The compositions of the invention for pulmonary delivery of aerosol compositions generally contain in addition to the IgA component and optional J chains and secretory component known pharmaceutical excipients and buffering agents. Non-limiting examples of such excipients include proteins as for example, human serum albumin and recombinant human albumin. Other pharmaceutical excipients include carbohydrates, sugars, and alditols. Non-limiting examples of suitable carbohydrates include sucrose, lactose, raffinose, and trehalose. Suitable alditols include mannitol, and pyranosyl sorbitol. Polymeric excipients include polyvinylpyrolidone, Ficolls, soluble hydroxyethyl starch, and the like of suitable molecular weight. Non-limiting examples of suitable buffering agents include salts prepared from organic acids such as citric acid, glycine, tartaric acid, lactic acid, and the like. Other useful excipients include surfactants and chelating agents. The compositions of the invention are readily aerosolized and rapidly deposited in the lungs of a host. Doses are formulated from the compositions of the invention by combining the IgA component with or without human J chain and secretory component, and pharmaceutical excipients so as to contain an effective dose of the active ingredient. A typical dose would include about 5 milligrams of active material. The dose amount may be adjusted up or down as required to meet the treatment needs of an individual, or to provide for ease and convenience in administering the dose.
The compositions of the invention can be administered by nebulization or by metered dose inhalers. Nebulizers and metered dose inhalers are well know in the art and are described for example, in Wolff and Niven, J Aerosol Med 1994; 7:89-106.
Diseases and conditions for which aerosol pulmonary administration of the compositions of the invention is to be used therapeutically or prophylactically include, but are not limited to: common variable immunodeficiency, IgA deficiency, human immunodeficiency virus (HIV) infection, lower respiratory tract infection with influenza, lower respiratory tract infection with respiratory syncytial virus, lower respiratory tract infection with rhinovirus, lower respiratory tract infection with adenovirus, chronic lymphocytic leukemia, multiple myeloma, macroglobulinemia, chronic bronchitis, bronchiectasis, asthma, immune suppression associated with bone marrow transplantation, immune suppression associated with cyclophosphamide administration, immune suppression associated with azathiaprine administration, immune suppression associated with methotrexate administration, immune suppression associated with chlorambucil administration, immune suppression associated with nitrogen mustard administration, immune suppression associated with 6-mercaptopurine administration, immune suppression associated with thioguanine administration, severe combined immunodeficiency, adenosine deaminase deficiency, major histocompatibility class I (Bare leukocyte syndrome) and class II deficiencies, purine nucleoside phosphorylase deficiency, DiGeorge Syndrome, transient hypogammaglobulinemia of infancy, X-linked agammaglobulinemia, X-linked agammaglobulinemia with growth hormone deficiency, transcobalamin II deficiency, immunodeficiency with thymoma, immunodeficiency with hereditary defective response to Epstein Barr virus, immunoglobulin deficiency with increased IgM, K chain deficiency, ataxiatelangiectasia, and immunodeficiency with partial albinism.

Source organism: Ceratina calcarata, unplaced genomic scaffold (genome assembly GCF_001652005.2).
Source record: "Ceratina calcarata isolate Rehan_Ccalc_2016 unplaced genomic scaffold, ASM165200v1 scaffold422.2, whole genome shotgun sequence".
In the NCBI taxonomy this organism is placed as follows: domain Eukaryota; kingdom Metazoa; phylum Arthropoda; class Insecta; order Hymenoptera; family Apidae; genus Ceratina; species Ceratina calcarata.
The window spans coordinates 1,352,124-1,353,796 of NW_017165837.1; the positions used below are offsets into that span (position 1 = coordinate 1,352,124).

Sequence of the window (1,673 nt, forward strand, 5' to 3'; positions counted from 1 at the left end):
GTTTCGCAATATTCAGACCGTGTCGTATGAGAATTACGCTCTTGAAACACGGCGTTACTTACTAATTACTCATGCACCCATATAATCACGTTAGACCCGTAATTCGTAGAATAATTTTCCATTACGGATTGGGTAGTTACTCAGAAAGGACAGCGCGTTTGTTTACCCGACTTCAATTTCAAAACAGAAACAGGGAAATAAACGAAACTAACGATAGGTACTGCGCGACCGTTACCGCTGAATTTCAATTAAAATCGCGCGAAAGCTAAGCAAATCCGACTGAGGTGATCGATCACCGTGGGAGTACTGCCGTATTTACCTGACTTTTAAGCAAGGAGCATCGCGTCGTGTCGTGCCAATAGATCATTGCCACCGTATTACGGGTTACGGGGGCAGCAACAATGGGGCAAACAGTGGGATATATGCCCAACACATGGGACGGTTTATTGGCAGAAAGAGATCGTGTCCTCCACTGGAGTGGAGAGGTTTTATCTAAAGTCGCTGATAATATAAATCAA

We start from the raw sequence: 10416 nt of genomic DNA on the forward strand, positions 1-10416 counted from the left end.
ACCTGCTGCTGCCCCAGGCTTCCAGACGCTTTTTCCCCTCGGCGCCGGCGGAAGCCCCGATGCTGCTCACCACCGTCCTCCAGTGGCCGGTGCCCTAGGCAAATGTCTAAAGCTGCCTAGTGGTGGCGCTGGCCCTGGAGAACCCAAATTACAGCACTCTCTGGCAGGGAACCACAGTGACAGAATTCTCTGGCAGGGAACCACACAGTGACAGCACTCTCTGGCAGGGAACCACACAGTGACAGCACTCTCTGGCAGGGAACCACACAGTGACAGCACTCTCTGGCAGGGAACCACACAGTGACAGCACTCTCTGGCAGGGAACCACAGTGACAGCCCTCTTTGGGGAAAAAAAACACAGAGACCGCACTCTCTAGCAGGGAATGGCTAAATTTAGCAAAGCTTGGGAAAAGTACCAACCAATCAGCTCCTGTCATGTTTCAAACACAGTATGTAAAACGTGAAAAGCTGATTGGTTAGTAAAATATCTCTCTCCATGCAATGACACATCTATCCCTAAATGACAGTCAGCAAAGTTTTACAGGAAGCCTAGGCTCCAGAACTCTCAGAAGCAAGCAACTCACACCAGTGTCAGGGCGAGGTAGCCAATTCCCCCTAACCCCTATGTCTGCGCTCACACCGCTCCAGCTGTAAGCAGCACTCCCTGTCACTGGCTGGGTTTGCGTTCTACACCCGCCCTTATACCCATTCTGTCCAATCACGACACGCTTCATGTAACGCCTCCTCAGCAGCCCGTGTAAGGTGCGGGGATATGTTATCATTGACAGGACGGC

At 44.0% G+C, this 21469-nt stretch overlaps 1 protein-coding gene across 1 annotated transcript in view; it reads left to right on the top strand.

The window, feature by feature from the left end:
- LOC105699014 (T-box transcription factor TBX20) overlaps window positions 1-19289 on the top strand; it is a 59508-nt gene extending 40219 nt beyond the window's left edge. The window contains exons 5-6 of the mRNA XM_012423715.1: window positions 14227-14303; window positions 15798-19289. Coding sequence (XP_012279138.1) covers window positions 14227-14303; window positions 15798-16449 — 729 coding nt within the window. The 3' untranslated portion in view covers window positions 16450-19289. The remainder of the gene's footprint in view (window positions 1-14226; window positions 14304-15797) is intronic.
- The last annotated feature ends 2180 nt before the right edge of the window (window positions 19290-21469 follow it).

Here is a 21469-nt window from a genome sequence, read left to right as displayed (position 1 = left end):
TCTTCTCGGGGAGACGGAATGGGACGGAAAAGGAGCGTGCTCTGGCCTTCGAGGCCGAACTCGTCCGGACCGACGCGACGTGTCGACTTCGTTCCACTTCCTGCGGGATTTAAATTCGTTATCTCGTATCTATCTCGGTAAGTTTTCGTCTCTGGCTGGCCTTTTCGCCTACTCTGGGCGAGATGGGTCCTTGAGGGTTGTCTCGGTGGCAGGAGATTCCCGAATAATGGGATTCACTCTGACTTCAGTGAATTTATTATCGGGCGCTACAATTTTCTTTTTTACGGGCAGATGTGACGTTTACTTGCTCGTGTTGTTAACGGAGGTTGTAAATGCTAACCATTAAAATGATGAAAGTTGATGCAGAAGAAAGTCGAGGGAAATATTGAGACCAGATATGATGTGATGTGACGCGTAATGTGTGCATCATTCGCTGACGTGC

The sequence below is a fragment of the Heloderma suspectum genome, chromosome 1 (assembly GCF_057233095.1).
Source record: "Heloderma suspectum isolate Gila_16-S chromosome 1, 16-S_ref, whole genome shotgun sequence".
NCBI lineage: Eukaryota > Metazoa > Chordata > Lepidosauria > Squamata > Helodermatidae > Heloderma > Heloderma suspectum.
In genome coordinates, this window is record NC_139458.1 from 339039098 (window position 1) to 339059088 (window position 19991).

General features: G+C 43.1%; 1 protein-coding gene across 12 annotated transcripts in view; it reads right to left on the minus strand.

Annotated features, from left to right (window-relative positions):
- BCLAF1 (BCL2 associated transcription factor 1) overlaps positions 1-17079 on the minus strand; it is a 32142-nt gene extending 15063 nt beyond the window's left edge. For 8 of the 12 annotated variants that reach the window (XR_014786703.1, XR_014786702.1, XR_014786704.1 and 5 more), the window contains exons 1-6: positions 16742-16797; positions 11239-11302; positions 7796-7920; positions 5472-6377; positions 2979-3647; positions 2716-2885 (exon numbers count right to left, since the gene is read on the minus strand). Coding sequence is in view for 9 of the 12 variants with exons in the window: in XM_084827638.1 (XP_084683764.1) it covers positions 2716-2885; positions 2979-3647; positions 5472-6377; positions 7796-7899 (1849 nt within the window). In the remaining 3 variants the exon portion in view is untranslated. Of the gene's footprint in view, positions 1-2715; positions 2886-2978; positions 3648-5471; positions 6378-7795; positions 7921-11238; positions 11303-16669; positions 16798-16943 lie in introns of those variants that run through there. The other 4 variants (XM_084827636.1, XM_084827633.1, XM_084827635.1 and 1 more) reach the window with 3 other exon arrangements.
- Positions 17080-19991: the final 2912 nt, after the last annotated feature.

As used here, the term therapeutic treatment means that the patient being administered a dose of a composition of the invention has been diagnosed as having the condition to be treated. Prophylactic treatment means that the patient is being treated to prevent infection. Such treatment is often indicated where a patient is at risk for lower respiratory tract infection.